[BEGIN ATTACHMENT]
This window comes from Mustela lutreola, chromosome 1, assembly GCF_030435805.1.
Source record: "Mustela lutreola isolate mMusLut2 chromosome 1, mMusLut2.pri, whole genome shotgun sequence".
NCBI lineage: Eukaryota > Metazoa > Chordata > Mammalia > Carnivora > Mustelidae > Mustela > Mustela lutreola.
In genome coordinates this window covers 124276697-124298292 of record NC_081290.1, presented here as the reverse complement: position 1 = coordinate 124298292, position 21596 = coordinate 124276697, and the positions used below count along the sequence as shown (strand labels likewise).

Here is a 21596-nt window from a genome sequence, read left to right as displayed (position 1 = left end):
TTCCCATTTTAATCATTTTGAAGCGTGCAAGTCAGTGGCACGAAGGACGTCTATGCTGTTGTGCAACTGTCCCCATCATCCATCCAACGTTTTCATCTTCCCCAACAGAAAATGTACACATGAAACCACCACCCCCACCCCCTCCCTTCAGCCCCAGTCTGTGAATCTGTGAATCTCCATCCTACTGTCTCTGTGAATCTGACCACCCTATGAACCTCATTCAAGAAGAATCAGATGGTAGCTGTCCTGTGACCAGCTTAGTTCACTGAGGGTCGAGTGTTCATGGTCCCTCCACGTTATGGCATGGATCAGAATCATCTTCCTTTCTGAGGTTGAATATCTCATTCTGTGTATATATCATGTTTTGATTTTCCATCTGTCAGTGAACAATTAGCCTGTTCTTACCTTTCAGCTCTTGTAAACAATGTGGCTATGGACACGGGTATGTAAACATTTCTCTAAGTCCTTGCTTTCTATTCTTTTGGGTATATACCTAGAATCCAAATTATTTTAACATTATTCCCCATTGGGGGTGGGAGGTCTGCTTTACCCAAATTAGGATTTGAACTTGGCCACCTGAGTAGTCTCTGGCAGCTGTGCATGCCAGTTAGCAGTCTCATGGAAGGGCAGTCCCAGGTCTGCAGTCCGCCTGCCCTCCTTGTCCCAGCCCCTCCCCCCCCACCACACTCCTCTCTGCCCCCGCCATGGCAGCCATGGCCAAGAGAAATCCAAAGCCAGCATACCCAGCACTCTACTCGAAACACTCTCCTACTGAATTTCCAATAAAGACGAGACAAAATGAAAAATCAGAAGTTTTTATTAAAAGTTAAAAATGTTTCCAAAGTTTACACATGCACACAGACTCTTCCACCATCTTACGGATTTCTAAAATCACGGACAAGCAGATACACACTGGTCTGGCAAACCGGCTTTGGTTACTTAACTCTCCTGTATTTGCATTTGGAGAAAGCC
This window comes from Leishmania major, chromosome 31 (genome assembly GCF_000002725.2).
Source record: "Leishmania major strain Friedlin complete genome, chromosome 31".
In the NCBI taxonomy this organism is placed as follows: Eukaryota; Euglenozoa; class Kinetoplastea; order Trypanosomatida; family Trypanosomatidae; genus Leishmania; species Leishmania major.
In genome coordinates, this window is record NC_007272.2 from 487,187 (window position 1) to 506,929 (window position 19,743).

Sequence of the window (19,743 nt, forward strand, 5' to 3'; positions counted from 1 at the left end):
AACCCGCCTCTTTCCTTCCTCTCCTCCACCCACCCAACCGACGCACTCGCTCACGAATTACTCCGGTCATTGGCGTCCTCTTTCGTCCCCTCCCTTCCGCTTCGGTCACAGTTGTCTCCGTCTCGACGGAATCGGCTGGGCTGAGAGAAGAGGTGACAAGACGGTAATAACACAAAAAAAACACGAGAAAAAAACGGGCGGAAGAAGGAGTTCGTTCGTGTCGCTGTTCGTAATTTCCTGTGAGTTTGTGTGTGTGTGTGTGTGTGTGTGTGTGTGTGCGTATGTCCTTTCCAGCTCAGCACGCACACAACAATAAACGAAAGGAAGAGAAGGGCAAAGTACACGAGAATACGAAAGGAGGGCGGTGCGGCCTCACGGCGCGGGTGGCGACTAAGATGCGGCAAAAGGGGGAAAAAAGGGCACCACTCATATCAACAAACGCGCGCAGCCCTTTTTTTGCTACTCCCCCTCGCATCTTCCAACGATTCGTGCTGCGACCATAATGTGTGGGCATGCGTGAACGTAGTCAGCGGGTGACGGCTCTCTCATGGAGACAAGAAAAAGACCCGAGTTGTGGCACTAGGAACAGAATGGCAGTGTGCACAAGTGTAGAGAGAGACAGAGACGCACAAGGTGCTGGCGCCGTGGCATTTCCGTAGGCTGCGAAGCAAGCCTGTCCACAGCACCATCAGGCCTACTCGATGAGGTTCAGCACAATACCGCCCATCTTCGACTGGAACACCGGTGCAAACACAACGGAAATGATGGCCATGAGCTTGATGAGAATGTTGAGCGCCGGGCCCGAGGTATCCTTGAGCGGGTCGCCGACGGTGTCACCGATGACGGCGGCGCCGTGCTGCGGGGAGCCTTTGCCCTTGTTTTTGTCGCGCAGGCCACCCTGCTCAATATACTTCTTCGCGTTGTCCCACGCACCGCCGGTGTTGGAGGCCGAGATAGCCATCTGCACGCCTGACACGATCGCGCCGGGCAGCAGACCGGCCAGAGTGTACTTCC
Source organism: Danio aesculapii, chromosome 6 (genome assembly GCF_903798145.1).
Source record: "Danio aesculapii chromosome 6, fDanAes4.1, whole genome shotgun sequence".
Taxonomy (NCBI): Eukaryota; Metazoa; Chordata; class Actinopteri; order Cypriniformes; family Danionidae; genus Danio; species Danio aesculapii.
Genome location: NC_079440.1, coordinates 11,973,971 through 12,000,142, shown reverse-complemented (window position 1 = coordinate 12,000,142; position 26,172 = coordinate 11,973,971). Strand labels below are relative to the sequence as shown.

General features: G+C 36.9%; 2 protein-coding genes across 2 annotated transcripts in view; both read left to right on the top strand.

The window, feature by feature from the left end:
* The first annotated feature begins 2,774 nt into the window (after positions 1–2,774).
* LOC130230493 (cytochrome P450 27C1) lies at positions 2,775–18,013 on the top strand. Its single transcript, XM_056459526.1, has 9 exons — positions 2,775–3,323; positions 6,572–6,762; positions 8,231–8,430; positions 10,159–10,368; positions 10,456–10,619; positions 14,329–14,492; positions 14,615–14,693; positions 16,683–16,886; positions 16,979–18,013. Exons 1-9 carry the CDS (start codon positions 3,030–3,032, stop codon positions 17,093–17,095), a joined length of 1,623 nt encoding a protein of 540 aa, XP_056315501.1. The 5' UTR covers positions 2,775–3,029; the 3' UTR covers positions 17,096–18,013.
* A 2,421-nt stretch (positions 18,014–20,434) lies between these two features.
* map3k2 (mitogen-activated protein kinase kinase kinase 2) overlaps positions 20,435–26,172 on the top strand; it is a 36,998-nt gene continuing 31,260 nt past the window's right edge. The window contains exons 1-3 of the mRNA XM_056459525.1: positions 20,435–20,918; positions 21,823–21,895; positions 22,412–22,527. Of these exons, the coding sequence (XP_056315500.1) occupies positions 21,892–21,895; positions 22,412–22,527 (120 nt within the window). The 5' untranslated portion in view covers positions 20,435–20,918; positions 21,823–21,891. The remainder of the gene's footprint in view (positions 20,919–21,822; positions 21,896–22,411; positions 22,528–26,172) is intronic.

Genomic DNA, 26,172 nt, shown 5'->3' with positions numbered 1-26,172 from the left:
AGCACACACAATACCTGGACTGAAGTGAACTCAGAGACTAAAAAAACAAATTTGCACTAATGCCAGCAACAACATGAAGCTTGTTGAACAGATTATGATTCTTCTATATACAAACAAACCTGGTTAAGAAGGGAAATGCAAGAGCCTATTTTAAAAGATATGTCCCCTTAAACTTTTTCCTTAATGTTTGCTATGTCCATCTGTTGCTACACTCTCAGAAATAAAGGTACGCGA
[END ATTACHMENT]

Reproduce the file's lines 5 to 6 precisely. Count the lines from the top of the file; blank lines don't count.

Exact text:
Here is a 21596-nt window from a genome sequence, read left to right as displayed (position 1 = left end):
TTCCCATTTTAATCATTTTGAAGCGTGCAAGTCAGTGGCACGAAGGACGTCTATGCTGTTGTGCAACTGTCCCCATCATCCATCCAACGTTTTCATCTTCCCCAACAGAAAATGTACACATGAAACCACCACCCCCACCCCCTCCCTTCAGCCCCAGTCTGTGAATCTGTGAATCTCCATCCTACTGTCTCTGTGAATCTGACCACCCTATGAACCTCATTCAAGAAGAATCAGATGGTAGCTGTCCTGTGACCAGCTTAGTTCACTGAGGGTCGAGTGTTCATGGTCCCTCCACGTTATGGCATGGATCAGAATCATCTTCCTTTCTGAGGTTGAATATCTCATTCTGTGTATATATCATGTTTTGATTTTCCATCTGTCAGTGAACAATTAGCCTGTTCTTACCTTTCAGCTCTTGTAAACAATGTGGCTATGGACACGGGTATGTAAACATTTCTCTAAGTCCTTGCTTTCTATTCTTTTGGGTATATACCTAGAATCCAAATTATTTTAACATTATTCCCCATTGGGGGTGGGAGGTCTGCTTTACCCAAATTAGGATTTGAACTTGGCCACCTGAGTAGTCTCTGGCAGCTGTGCATGCCAGTTAGCAGTCTCATGGAAGGGCAGTCCCAGGTCTGCAGTCCGCCTGCCCTCCTTGTCCCAGCCCCTCCCCCCCCACCACACTCCTCTCTGCCCCCGCCATGGCAGCCATGGCCAAGAGAAATCCAAAGCCAGCATACCCAGCACTCTACTCGAAACACTCTCCTACTGAATTTCCAATAAAGACGAGACAAAATGAAAAATCAGAAGTTTTTATTAAAAGTTAAAAATGTTTCCAAAGTTTACACATGCACACAGACTCTTCCACCATCTTACGGATTTCTAAAATCACGGACAAGCAGATACACACTGGTCTGGCAAACCGGCTTTGGTTACTTAACTCTCCTGTATTTGCATTTGGAGAAAGCC